Changes and modifications in the specifically described embodiments may be carried out without departing from the principles of the present invention, which is intended to be limited only by the scope of the appended claims as interpreted according to the principles of patent law.

Claims

1. A dynamic image stitching system for stitching images captured by multiple cameras of a vision system for a vehicle, said dynamic image stitching system comprising:

a plurality of cameras disposed at a vehicle and having respective fields of view exterior the vehicle;
wherein said plurality of cameras comprises (i) a rear camera disposed at a rear portion of the vehicle and having a field of view at least rearward of the vehicle, (ii) a left-side camera disposed at a left side portion of the vehicle and having a field of view at least sideward of the vehicle, (iii) a right-side camera disposed at a right side portion of the vehicle and having a field of view at least sideward of the vehicle and (iv) a front camera disposed at a front portion of the vehicle and having a field of view at least forward of the vehicle;
wherein the field of view of said left-side camera partially overlaps the field of view of said front camera and partially overlaps the field of view of said rear camera;
wherein the field of view of said right-side camera partially overlaps the field of view of said front camera and partially overlaps the field of view of said rear camera;
wherein image data captured by said plurality of cameras is processed at a processor to detect an object present in an overlapping portion of the fields of view of two cameras of said plurality of cameras and to determine a characteristic of a feature of the detected object present in the overlapping portion of the fields of view of the two cameras;
wherein said processor stitches, via a stitching algorithm, image data captured by said plurality of cameras to form stitched images;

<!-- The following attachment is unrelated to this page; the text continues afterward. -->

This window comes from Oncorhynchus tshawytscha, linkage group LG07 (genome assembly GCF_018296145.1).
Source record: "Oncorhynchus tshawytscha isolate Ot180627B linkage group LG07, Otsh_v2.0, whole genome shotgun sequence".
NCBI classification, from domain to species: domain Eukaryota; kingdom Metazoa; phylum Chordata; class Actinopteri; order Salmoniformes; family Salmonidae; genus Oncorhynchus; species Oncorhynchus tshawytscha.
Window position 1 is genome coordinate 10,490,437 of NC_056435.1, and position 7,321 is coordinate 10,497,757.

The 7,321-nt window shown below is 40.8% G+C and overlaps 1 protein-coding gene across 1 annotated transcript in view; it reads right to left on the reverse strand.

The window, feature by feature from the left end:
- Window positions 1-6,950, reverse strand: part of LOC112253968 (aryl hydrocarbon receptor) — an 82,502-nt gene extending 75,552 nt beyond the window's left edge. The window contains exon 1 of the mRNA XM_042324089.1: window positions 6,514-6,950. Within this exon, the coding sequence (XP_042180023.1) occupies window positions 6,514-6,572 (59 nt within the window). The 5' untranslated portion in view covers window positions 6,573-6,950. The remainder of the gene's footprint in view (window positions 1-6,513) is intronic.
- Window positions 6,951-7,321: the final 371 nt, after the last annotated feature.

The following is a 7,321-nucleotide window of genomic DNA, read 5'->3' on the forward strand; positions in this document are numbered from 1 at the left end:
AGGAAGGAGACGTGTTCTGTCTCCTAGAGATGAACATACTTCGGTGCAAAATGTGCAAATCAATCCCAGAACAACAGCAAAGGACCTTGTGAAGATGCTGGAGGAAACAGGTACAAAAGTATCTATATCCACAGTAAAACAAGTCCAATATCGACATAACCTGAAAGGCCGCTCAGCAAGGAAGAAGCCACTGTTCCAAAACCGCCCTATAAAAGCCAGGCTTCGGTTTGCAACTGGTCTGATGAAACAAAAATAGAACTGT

wherein said processor adjusts said stitching algorithm responsive to a determination of a difference between the characteristic of the feature of the detected object as captured by a first camera of the two cameras and the characteristic of the feature of the detected object as captured by a second camera of the two cameras; and
wherein said processor, via adjusting the stitching algorithm, mitigates misalignment of the stitching of image data due to vehicle loading.

2. The dynamic image stitching system of claim 1, wherein said processor stitches, via said stitching algorithm, captured image data to form a seamless stitched image.

3. The dynamic image stitching system of claim 1, wherein the first camera comprises said front camera or said rear camera and the second camera comprises said left-side camera or said right-side camera.

4. The dynamic image stitching system of claim 3, wherein said processor processes captured image data over multiple frames of captured image data to track the feature of the detected object as it moves through the overlapping portion of the fields of view of the first camera and the second camera, and wherein said processor determines differences in the characteristic of the feature of the detected object over multiple frames of captured image data.

5. The dynamic image stitching system of claim 1, wherein the characteristic of the feature of the detected object comprises one selected from the group consisting of (i) a vertical characteristic of the detected object and (ii) a horizontal characteristic of the detected object.

6. The dynamic image stitching system of claim 1, wherein the characteristic of the feature of the detected object comprises at least one selected from the group consisting of (i) a curb at a side of a road on which the vehicle is being driven, (ii) a mailbox being approached and passed by the vehicle and (iii) a post at a side of a road on which the vehicle is being driven.

7. The dynamic image stitching system of claim 1, wherein said processor adjusts said stitching algorithm at least in part responsive to a determination of a change in pitch or roll of the vehicle relative to the ground at the vehicle.